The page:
Ireland will take at least 1,800 refugees said Justice Minister Frances Fitzgerald, who warned the government would likely have to foot the bill for supporting any refugees accepted.
Ms Fitzgerald said the refugee crisis demanded “the most comprehensive response" and that the number of refugees expected to come to Ireland was “clearly going to increase”.
“The country was asked to take in 600 out of the 40,000 – that was just a first step, Ireland came seventh in the numbers of people we were willing to take.
“If the figure of 150,000 is put on the table, that will effectively mean a trebling of what we have committed to already.
"[But] if that figure triples then that will bring us to 1800... [and] I believe that is a minimum of the response we will be making next week."
It is understood that France and Germany will present a plan that will see other EU states encouraged to take in more refugees.
Ms Fitzgerald said the Government had a "positive attitude towards mandatory quotas".
Pushed on how the government would fund taking in more refugees, Ms Fitzgerald said Ireland could expect to get some financial assistance from the EU but that “clearly this will demand additional resources”.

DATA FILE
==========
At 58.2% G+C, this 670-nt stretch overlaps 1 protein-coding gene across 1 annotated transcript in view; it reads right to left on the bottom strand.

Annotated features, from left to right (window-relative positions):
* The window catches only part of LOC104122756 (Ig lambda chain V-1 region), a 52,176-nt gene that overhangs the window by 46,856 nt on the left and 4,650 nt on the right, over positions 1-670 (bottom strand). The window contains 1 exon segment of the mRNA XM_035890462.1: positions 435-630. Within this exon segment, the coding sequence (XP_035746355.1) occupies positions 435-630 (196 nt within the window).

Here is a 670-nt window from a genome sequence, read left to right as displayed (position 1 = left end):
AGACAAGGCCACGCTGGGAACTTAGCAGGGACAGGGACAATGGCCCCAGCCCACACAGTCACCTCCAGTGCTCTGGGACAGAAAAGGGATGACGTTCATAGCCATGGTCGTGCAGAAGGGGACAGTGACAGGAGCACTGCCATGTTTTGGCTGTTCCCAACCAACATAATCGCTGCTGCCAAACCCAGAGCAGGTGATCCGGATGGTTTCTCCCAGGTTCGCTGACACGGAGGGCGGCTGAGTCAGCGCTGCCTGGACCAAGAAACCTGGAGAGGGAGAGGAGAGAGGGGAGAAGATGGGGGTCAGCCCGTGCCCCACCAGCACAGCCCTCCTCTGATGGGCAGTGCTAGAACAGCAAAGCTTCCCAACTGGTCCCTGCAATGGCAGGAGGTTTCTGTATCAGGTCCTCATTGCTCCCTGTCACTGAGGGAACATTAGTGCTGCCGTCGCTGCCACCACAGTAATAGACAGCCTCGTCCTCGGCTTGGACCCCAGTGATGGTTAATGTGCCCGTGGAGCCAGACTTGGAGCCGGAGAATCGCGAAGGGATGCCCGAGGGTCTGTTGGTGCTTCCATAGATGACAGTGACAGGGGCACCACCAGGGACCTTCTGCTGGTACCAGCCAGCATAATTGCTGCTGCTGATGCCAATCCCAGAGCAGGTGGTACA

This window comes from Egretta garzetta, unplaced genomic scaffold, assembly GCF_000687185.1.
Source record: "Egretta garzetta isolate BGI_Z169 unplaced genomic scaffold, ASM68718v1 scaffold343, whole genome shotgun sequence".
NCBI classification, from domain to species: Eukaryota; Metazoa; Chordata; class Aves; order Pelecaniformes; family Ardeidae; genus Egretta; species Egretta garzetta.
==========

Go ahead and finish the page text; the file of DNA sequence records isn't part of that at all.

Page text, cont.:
“There are resource issues - we’re coming from a situation where there has been high levels of unemployment – and any discussions at the EU level will take account of this - but I think people are coming at this now from a situation of life and death and we have to do everything we can with the resources we can make available.
"But clearly we need to deal with our own homeless crisis as well," she added.
Hungary is to send a fleet of buses to the main Keleti train station in Budapest and to the M1 highway heading to Vienna after hundreds of migrants decided to stop waiting for permission to get on trains and set off for Austria on foot.
The influx of the refugees into Europe is the greatest issue the continent has faced since the start of the financial crisis in 2008. Depending on how we respond to it, the refugee crisis has the potential to transform European politics, to transform the welfare state and to transform the societies in which we live.